The Regime's Shadow Warriors Revolutionary Guards Keep Stranglehold on Iran

Iran's Revolutionary Guards, also known as the Pasdaran, are the regime's most important source of support. The powerful militia organization puts down street protests, spies on opposition members and controls the nuclear program. They are also the target of planned new United Nations sanctions.

By and Erich Follath

Can 44 Nobel Prize winners be wrong?

The group of Nobel laureates, which included such luminaries as Nobel Peace laureates Betty Williams and Jody Williams, the writer Wole Soyinka and the economist James Heckman, as well as many leading figures from the fields of medicine, chemistry and physics, made a dramatic appeal in a full-page ad published in the International Herald Tribune on Feb. 9. "Dear President Obama, President Sarkozy, President Medvedev, Prime Minister Brown and Chancellor Merkel," it began. "How long can we stand idly by and watch this scandal in Iran unfold?"

In their appeal, the 44 laureates called upon the world leaders to finally respond to the atrocities of the Iranian regime, with its "irresponsible and senseless nuclear ambitions," with sharper sanctions, and to throw their full support behind Iranian opposition protesters. "They deserve nothing less," the open letter ends. The ad was paid for by the human rights foundation of Holocaust survivor Elie Wiesel, winner of the 1986 Nobel Peace Prize.

Photo Gallery

8  Photos
Photo Gallery: Targeting the Revolutionary Guards

Various politicians promptly responded, each in his own way, to the unusual appeal. US Secretary of Defense Robert Gates said that the only option left was to apply pressure on Iran, while French Foreign Minister Bernard Kouchner said: "Because negotiations are impossible, only sanctions remain." Israeli politicians and the influential US Senator Joe Lieberman, an independent, support a military solution. It appears that the nuclear conflict with Tehran has been escalated to a new level.

Cat and Mouse

It was preceded by a roller-coaster week that began with Iranian President Mahmoud Ahmadinejad's surprising indication of a willingness to compromise. But then Foreign Minister Manouchehr Mottaki set new preconditions for a deal and strengthened the impression, at the Munich Security Conference, that Iran was back to playing cat-and-mouse with the West and planned to push forward with its suspected military nuclear program.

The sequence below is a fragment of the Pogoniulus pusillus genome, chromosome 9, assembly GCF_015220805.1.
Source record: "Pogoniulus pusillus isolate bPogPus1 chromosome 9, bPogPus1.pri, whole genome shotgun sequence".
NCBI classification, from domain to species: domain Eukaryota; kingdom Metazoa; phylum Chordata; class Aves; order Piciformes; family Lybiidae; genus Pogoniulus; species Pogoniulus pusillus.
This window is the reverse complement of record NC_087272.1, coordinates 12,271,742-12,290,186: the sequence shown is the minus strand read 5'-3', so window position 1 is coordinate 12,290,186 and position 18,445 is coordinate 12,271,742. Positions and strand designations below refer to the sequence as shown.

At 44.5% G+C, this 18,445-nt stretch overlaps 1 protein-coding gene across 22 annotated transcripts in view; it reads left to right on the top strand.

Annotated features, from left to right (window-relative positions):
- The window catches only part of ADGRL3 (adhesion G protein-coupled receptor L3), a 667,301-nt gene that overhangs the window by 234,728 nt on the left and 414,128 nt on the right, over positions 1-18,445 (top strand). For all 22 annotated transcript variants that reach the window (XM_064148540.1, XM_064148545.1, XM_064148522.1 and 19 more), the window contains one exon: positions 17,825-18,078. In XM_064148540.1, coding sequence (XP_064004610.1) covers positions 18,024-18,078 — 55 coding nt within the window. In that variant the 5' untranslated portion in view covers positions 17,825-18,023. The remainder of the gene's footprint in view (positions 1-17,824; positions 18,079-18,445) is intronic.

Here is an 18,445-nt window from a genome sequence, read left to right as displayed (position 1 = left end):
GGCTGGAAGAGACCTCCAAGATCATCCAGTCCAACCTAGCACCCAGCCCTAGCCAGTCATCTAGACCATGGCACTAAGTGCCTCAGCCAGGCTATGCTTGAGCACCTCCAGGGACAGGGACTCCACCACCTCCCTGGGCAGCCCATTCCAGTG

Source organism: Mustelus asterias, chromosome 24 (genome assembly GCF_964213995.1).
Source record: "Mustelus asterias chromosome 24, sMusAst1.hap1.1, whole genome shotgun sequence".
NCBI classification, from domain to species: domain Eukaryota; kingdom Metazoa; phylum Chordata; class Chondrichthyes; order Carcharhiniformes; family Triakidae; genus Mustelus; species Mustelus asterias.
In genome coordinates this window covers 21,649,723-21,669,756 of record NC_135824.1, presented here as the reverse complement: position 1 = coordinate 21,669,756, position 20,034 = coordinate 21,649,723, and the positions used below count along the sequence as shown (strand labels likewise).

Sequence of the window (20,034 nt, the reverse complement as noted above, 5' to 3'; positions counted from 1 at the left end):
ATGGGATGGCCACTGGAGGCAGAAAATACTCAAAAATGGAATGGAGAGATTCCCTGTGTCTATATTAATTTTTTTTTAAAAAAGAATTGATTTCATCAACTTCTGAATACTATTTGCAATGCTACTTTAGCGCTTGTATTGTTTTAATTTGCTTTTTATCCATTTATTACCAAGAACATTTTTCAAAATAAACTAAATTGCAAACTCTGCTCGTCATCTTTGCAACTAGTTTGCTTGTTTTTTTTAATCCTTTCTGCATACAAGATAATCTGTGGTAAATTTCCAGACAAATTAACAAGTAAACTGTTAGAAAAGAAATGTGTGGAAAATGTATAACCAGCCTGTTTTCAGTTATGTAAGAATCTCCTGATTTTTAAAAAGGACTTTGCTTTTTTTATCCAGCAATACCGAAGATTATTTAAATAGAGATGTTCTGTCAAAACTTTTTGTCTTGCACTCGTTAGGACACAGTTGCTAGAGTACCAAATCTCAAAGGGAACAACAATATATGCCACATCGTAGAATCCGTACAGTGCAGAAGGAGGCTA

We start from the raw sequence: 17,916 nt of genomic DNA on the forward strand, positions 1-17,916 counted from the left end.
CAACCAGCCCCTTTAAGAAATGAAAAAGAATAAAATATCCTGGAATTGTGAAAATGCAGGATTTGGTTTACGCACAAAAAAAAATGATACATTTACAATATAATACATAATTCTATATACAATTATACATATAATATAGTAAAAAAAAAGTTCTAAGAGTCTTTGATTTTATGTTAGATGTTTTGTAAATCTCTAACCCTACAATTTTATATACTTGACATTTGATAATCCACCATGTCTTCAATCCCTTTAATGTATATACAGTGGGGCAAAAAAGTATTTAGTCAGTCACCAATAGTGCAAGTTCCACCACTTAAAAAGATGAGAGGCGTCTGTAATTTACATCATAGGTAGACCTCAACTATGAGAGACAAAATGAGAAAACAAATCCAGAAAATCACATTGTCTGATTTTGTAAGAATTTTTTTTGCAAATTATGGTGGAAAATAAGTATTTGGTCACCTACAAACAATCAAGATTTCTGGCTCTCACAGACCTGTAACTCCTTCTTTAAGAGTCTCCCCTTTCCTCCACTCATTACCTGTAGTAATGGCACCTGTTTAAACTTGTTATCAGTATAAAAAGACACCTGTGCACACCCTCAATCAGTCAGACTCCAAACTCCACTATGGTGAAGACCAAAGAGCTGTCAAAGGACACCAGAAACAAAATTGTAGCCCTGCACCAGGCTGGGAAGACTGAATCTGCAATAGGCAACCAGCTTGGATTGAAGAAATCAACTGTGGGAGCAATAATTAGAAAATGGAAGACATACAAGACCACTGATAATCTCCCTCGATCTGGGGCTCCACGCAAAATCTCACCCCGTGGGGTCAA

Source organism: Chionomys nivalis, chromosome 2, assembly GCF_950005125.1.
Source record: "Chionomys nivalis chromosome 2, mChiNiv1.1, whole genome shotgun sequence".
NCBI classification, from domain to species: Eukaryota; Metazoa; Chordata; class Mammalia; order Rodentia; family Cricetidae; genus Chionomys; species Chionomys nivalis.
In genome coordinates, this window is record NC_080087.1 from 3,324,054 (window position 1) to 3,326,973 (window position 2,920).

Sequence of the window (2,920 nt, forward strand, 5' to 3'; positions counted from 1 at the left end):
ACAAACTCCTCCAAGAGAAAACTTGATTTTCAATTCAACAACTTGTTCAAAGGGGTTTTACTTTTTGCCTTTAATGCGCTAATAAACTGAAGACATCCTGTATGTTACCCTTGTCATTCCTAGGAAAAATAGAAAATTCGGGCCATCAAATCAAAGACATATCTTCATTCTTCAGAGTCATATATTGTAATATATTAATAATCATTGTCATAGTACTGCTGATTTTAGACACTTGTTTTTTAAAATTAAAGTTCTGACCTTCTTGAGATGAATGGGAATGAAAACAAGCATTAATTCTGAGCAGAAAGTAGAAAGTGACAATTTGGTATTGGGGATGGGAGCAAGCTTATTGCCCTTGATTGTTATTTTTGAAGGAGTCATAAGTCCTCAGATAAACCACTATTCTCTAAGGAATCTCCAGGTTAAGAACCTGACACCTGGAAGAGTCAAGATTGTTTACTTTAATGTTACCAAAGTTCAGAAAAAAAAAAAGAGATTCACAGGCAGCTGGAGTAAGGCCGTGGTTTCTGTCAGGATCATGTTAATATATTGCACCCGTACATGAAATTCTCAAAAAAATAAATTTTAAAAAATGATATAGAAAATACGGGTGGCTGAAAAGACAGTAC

Ahmadinejad broke off all negotiation efforts until further notice. He instructed his scientists to ramp up a portion of the production designed for 3.5-percent uranium enrichment, allegedly to produce isotopes for medical purposes. Although 90-percent enriched uranium is needed for a functioning nuclear weapon, the production of 20-percent enriched uranium that has now been approved "brings Tehran an important step closer to weapons-grade fissile material," says US nuclear expert David Albright, noting that the Iranian scientists now have "only a tenth of the way" to go to make a bomb.

Can sanctions deter the Iranian agitators from building the bomb, or will the world have to live with Iran as a nuclear power? The rulers in Tehran have already survived three rounds of UN sanctions without any apparent effect, which raises the question of what "smart" sanctions must look like to sharply penalize the representatives of the government while harming the Iranian people as little as possible.

Under the chairmanship of France, the UN Security Council will begin negotiations on the issue next week, and it is expected to approve sanctions before the end of March. The prospects of getting Moscow on board appear to be good, but whether the People's Republic of China, which has signed billions of dollars' worth of natural resource deals with Tehran, will play along is questionable.

The Extended Arm of the Regime

The only thing that is clear is the target of the sanctions, which are intended to strike primarily at an organization that is both powerful and clouded in secrecy: the Sepah-e Pasdaran-e Enghelab-e Islami, or Army of the Guardians of the Islamic Revolution, which has defended the theocracy against its enemies -- including its domestic opponents -- for the past 30 years. Like an octopus, the Pasdaran, also know as the Revolutionary Guards, has its arms extended into all of Iran's key power centers. It controls important economic sectors, including the nuclear industry, and it is more effective than the regular army. Wherever it goes, it acts as the extended arm of the regime.

The elite militia force demonstrated its clout once again on Thursday of last week, when it relentlessly hunted down opposition members who were using the show of government propaganda surrounding the 31st anniversary of the revolution to stage protests against the regime. Opposition leader Mehdi Karroubi was attacked. When it comes to the legacy of the late Ayatollah Ruhollah Khomeini, the Pasdaran knows no mercy.

It was Khomeini himself, the man who brought down the shah, who ordered the establishment of the Revolutionary Guards on May 5, 1979. With this "people's army," Khomeini wanted to create a counterweight to the military, which had been built up by Shah Mohammad Reza. Unlike the soldiers, who tended to be secular, the Revolutionary Guards were all religious zealots and sworn supporters of their leader.


Discuss this issue with other readers!
Share your opinion!

All Rights Reserved
Reproduction only allowed with permission

Die Homepage wurde aktualisiert. Jetzt aufrufen.
Hinweis nicht mehr anzeigen.